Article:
Author: Shahrnush Parsipur
Genre: Adult fiction
Pages: 170 (plus notes)
Rating: 3.5 out of 5
Challenges: PoC, Middle East, Reading from my Shelves
FTC Disclosure: I received this book as a gift from one of my blogging Secret Santas
Summary (from the inside flap): A modern literary masterpiece, Women Without Men creates an evocative and powerfully drawn allegory of life in contemporary Iran. Internationally acclaimed writer Shahrnush Parsipur follows the interwoven destinies of five women--including a prostitute, a wealthy middle-aged housewife, and a schoolteacher--as they arrive, by many different paths, to live in a garden on the outskirts of Tehran. Drawing on elements of Islamic mysticism and recent Iranian history, Women Without Men depicts women escaping the narrow precincts of family and society, only to face daunting new challenges.
Shortly after the novel's 1989 publication, Parispur was arrested and jailed for her frank and defiant portrayal of women's sexuality. Though still banned in Iran, this national bestseller has been translated by award-winning artist Shirin Neshat.
Review: I don't think I get this book, but I am not sure if it's me or the book. The author is supposedly amazing, the book got her jailed (so it must be good, right?), the translator is award-winning. That leaves the blame on me. Bummer.
Let me do the good first. I can see why Iranian officials, wanting to control their society, would feel the need to "take care of" the author. This story does not mince the words or actions of the characters; they are blunt about how they feel about one another, about society, and about their sexuality. The story lines of the five women include back stabbing, an honor killing, and more.
Now the part I don't get. As I read the stories of these five characters I felt as if the women mistreated one another as badly as the men and society did. Maybe that's a point the author is trying to make. I think the main problem for me is the mysticism; it's something I am not very good at. One woman becomes a tree and plants herself, another dies and comes back to life, a third gives birth to a lily that lives in a pond.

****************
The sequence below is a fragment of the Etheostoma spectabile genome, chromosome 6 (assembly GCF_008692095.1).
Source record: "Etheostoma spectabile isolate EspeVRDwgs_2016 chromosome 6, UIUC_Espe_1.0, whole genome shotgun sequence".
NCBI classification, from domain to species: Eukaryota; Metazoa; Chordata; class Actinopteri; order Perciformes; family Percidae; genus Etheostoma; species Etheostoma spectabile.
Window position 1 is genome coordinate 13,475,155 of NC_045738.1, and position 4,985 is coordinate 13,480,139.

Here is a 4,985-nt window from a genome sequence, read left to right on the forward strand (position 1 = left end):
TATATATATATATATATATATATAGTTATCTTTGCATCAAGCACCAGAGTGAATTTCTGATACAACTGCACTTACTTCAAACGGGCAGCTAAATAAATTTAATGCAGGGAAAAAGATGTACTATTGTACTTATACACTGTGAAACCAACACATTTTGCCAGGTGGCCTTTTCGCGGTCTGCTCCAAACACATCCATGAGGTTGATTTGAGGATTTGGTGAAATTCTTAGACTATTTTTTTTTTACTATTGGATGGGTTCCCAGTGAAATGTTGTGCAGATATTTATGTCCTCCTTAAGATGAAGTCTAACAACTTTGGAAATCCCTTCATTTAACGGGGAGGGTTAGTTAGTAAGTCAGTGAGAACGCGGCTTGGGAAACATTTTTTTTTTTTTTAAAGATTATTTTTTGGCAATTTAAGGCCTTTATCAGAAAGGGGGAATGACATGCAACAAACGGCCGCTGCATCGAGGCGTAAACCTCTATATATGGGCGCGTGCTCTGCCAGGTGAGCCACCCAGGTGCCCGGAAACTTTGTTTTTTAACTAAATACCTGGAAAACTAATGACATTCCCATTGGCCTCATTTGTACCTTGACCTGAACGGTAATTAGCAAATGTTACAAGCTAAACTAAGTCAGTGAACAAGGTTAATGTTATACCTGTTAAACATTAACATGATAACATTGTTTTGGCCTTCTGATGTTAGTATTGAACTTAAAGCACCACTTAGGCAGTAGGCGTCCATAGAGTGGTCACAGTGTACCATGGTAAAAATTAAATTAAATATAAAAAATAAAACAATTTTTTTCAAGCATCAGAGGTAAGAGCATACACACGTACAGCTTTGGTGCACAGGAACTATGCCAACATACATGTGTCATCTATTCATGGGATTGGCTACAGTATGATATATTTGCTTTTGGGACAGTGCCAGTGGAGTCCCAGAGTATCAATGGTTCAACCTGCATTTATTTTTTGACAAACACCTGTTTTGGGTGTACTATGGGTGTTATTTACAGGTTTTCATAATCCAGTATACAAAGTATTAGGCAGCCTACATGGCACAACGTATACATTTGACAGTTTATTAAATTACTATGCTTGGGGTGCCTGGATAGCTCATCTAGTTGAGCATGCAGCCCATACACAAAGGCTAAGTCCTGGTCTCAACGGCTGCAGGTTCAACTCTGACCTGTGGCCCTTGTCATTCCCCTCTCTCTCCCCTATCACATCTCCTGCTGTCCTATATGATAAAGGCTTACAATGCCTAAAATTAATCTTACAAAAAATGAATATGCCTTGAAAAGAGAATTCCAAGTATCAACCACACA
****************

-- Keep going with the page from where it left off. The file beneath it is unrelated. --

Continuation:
I am sure that I am not doing justice to this book. If the reader has a better hold on mysticism and allegories, then this is the book for them. But I am a reader who likes more straightforward books, characters and stories.
My favorite part of the book was actually the Afterward (which is about 40 pages long) since it gives insight into the author's life, her experiences with arrest, torture, jail time, and exile (she lives in the US now) and the banning of all her books in Iran. The Afterward also gives some Iranian history and a look into the lives of women in Iran, which is interesting. Perhaps this should have been a preface....
We have a few Iranian students at our school and it is always interesting to talk to them about why they are in the US, how long they've been here, do they go home ever, etc. I have never been to Iran and am not sure how I would do if I did go. I included the photo of the city of Tehran because I always think it's good for people to see that cities all over the world look similar to each other and how cool is it to see the Iranian map in Farsi! Have any of you ever traveled to Iran? Click to see my updated Google Map.